It stayed dry for the match. They had been brought there for the purpose of standing at the sidelines and cheering. Marianne was near the goalposts, with Karen and some of the other girls. Everyone other than Marianne seemed to know the school chants off by heart somehow, with lyrics she had never heard before. By half-time it was still nil-all, and Miss Keaney handed around boxes of juice and energy bars. For the second half, the ends changed around, and the school forwards were playing near where Marianne was standing. Connell Waldron was the centre forward. She could see him standing there in his football kit, the shiny white shorts, the school jersey with number nine on the back. He had very good posture, more so than any of the other players. His figure was like a long elegant line drawn with a brush. When the ball moved towards their end of the pitch he tended to run around and maybe throw one of his hands in the air, and then he went back to standing still. It was pleasurable to watch him, and she didn’t think he knew or cared where she was standing. After school some day she could tell him she had been watching him, and he’d laugh at her and call her weird.

At seventy minutes Aidan Kennedy brought the ball up the left side of the pitch and crossed it over to Connell, who took a shot from the corner of the penalty area, over the heads of the defenders, and it spun into the back of the net. Everyone screamed, even Marianne, and Karen threw her arm around Marianne’s waist and squeezed it. They were cheering together, they had seen something magical which dissolved the ordinary social relations between them. Miss Keaney was whistling and stamping her feet. On the pitch Connell and Aidan embraced like reunited brothers. Connell was so beautiful. It occurred to Marianne how much she wanted to see him having sex with someone; it didn’t have to be her, it could be anybody. It would be beautiful just to watch him. She knew these were the kind of thoughts that made her different from other people in school, and weirder.

Marianne’s classmates all seem to like school so much and find it normal. To dress in the same uniform every day, to comply at all times with arbitrary rules, to be scrutinised and monitored for misbehaviour, this is normal to them. They have no sense of the school as an oppressive environment. Marianne had a row with the History teacher, Mr Kerrigan, last year because he caught her looking out a window during class, and no one in the class took her side. It seemed so obviously insane to her then that she should have to dress up in a costume every morning and be herded around a huge building all day, and that she wasn’t even allowed to move her eyes where she wanted, even her eye movements fell under the jurisdiction of school rules. You’re not learning if you’re staring out the window daydreaming, Mr Kerrigan said. Marianne, who had lost her temper by then, snapped back: Don’t delude yourself, I have nothing to learn from you.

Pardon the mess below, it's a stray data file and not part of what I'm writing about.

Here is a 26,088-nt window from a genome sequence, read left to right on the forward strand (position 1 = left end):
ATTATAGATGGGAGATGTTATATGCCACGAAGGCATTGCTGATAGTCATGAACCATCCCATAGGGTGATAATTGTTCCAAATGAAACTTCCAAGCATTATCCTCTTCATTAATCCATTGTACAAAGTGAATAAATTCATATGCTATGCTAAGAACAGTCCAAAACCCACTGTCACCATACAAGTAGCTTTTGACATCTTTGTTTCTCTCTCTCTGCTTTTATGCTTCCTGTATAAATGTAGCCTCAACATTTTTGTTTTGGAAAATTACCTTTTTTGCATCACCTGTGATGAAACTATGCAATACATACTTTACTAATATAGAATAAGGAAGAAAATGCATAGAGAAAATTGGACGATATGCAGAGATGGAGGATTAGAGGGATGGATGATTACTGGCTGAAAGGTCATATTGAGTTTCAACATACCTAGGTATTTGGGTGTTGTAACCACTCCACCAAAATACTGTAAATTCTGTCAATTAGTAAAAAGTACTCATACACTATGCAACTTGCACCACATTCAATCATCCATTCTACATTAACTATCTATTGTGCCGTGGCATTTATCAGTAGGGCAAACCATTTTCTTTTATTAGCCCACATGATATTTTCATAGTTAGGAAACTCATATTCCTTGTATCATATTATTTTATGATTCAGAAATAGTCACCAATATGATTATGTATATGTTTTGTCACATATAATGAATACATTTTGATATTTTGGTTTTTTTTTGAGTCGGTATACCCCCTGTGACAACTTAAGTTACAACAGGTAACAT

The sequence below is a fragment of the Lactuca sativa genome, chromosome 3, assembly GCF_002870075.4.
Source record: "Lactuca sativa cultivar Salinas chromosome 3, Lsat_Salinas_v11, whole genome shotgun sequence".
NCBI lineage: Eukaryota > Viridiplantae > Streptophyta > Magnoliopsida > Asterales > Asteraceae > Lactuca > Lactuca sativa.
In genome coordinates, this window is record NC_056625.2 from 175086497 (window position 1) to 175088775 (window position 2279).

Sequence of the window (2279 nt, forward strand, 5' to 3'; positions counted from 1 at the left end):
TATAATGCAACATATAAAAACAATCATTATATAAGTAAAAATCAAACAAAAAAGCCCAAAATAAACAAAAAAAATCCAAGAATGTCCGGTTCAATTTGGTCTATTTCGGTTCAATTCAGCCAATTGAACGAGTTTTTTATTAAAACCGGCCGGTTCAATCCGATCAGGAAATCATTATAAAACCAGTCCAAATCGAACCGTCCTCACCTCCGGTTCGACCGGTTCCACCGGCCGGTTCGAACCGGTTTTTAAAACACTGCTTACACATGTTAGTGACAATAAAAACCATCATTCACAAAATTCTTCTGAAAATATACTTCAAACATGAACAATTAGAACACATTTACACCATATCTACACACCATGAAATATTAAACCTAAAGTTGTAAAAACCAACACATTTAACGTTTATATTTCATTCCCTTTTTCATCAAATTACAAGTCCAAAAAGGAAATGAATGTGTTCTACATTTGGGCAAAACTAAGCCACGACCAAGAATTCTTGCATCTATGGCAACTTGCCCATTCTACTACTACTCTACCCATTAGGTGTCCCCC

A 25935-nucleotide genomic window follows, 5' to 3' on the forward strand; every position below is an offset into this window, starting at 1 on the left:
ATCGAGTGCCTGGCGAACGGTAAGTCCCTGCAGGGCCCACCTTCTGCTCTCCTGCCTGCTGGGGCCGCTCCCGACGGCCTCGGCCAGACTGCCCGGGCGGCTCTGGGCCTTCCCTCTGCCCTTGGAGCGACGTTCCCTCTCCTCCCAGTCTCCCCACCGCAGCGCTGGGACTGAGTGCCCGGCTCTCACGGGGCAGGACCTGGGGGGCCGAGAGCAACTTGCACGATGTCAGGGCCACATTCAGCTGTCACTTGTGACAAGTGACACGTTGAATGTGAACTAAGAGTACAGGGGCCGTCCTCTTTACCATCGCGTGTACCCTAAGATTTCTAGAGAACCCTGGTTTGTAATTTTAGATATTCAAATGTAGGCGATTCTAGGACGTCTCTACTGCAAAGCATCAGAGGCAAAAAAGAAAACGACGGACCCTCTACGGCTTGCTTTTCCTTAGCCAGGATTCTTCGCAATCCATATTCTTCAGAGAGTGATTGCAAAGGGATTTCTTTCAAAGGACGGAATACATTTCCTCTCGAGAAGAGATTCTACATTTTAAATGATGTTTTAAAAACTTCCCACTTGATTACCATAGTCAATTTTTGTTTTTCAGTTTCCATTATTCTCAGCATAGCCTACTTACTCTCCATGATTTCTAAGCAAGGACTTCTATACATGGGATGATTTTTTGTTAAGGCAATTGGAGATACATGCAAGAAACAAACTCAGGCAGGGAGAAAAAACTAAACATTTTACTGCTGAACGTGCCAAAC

Connell said recently that he remembered that incident, and that at the time he’d felt she was being harsh on Mr Kerrigan, who was actually one of the more reasonable teachers. But I see what you’re saying, Connell added. About feeling a bit imprisoned in the school, I do see that. He should have let you look out the window, I would agree there. You weren’t doing any harm.

After their conversation in the kitchen, when she told him she liked him, Connell started coming over to her house more often. He would arrive early to pick his mother up from work and hang around in the living room not saying much, or stand by the fireplace with his hands in his pockets. Marianne never asked why he came over. They talked a little bit, or she talked and he nodded. He told her she should try reading The Communist Manifesto, he thought she would like it, and he offered to write down the title for her so she wouldn’t forget. I know what The Communist Manifesto is called, she said. He shrugged, okay. After a moment he added, smiling: You’re trying to act superior, but like, you haven’t even read it. She had to laugh then, and he laughed because she did. They couldn’t look at each other when they were laughing, they had to look into corners of the room, or at their feet.

Connell seemed to understand how she felt about school; he said he liked hearing her opinions. You hear enough of them in class, she said. Matter-of-factly he replied: You act different in class, you’re not really like that. He seemed to think Marianne had access to a range of different identities, between which she slipped effortlessly. This surprised her, because she usually felt confined inside one single personality, which was always the same regardless of what she did or said. She had tried to be different in the past, as a kind of experiment, but it had never worked. If she was different with Connell, the difference was not happening inside herself, in her personhood, but in between them, in the dynamic. Sometimes she made him laugh, but other days he was taciturn, inscrutable, and after he left she would feel high, nervous, at once energetic and terribly drained.